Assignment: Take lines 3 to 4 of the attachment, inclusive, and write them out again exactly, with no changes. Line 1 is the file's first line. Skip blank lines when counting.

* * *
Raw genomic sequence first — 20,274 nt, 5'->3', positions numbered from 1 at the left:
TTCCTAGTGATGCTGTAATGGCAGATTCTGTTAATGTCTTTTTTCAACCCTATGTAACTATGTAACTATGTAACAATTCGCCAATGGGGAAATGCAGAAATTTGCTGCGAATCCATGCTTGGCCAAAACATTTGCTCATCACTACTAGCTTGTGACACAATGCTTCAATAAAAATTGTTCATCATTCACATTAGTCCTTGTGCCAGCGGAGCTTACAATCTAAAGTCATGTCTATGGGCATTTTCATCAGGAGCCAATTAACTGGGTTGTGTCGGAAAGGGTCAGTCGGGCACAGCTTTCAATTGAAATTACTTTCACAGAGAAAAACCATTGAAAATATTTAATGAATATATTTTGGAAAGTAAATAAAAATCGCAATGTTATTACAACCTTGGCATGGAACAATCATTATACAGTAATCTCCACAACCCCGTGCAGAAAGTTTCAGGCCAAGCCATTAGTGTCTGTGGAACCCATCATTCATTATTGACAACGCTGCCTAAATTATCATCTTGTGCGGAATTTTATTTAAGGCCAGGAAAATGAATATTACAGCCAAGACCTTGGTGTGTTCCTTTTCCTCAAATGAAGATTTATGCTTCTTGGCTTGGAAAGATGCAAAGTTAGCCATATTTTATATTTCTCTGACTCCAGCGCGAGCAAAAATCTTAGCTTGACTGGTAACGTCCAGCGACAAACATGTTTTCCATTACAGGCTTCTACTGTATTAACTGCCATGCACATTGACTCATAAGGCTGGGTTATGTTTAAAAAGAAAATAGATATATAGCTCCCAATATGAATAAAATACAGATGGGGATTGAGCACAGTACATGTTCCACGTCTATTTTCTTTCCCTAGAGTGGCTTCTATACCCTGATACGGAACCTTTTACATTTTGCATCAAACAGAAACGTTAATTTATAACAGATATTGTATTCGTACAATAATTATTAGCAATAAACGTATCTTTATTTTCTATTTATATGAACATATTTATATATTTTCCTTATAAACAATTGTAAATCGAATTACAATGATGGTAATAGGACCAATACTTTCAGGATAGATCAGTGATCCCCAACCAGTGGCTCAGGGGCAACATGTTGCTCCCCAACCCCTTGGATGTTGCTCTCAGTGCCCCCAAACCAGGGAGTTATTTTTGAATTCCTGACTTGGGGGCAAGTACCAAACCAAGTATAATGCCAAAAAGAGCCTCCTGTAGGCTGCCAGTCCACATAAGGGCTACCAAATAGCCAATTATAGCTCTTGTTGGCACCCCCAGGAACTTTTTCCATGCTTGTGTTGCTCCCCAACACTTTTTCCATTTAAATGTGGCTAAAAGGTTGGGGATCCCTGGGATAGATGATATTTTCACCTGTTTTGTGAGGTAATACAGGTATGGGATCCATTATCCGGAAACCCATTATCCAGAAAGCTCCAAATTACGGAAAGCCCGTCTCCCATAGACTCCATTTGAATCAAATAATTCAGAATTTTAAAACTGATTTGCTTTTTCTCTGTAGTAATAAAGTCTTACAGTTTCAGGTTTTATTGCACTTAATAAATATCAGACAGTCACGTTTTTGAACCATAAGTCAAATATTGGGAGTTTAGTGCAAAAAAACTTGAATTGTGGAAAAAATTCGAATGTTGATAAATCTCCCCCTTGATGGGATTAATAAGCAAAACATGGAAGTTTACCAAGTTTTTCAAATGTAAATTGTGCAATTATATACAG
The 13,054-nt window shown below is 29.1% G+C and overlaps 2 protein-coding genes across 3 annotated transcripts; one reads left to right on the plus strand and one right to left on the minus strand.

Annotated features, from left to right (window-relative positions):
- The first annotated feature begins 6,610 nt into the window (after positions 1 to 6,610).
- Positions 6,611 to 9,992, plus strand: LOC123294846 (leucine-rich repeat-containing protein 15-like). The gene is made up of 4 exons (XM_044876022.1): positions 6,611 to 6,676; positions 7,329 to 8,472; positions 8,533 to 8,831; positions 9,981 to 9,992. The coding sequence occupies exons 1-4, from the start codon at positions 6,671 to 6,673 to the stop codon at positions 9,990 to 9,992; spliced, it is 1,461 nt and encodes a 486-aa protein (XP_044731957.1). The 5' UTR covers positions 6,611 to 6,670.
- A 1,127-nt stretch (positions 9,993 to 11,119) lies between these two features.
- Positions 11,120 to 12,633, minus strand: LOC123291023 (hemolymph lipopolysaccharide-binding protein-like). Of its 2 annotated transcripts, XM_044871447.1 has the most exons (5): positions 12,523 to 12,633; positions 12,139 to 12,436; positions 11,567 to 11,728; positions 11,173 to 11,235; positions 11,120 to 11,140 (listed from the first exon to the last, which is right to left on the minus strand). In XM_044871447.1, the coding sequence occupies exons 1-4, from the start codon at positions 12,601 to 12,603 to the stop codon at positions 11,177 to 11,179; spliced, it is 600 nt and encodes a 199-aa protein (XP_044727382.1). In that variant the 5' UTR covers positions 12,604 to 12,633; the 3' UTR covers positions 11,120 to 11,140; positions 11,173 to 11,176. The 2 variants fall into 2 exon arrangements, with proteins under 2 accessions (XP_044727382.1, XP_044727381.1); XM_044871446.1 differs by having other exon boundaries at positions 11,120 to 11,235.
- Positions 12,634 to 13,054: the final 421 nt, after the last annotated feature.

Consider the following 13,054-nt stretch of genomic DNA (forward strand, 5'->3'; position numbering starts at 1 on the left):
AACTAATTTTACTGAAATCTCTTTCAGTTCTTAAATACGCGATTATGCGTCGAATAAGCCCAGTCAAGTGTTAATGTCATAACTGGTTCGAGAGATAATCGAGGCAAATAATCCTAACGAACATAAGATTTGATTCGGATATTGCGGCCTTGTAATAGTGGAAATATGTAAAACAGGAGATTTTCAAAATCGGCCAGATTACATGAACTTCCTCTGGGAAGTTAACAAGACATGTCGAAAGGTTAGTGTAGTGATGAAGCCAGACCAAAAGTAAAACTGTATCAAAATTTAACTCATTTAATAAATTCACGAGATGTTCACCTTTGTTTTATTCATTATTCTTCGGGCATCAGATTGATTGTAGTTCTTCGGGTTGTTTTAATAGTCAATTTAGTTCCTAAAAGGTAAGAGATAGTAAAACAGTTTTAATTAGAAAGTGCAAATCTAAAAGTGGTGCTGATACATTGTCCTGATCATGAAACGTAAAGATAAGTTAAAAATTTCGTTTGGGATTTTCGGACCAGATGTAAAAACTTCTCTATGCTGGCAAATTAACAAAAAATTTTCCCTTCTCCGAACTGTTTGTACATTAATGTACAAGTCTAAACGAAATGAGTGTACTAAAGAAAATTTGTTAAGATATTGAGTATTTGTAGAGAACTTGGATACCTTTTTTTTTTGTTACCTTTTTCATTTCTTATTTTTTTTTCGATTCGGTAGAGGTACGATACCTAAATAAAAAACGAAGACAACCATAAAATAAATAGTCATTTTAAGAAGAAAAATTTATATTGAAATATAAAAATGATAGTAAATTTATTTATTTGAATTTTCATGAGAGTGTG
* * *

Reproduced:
The 13,054-nt window shown below is 29.1% G+C and overlaps 2 protein-coding genes across 3 annotated transcripts; one reads left to right on the plus strand and one right to left on the minus strand.

Annotated features, from left to right (window-relative positions):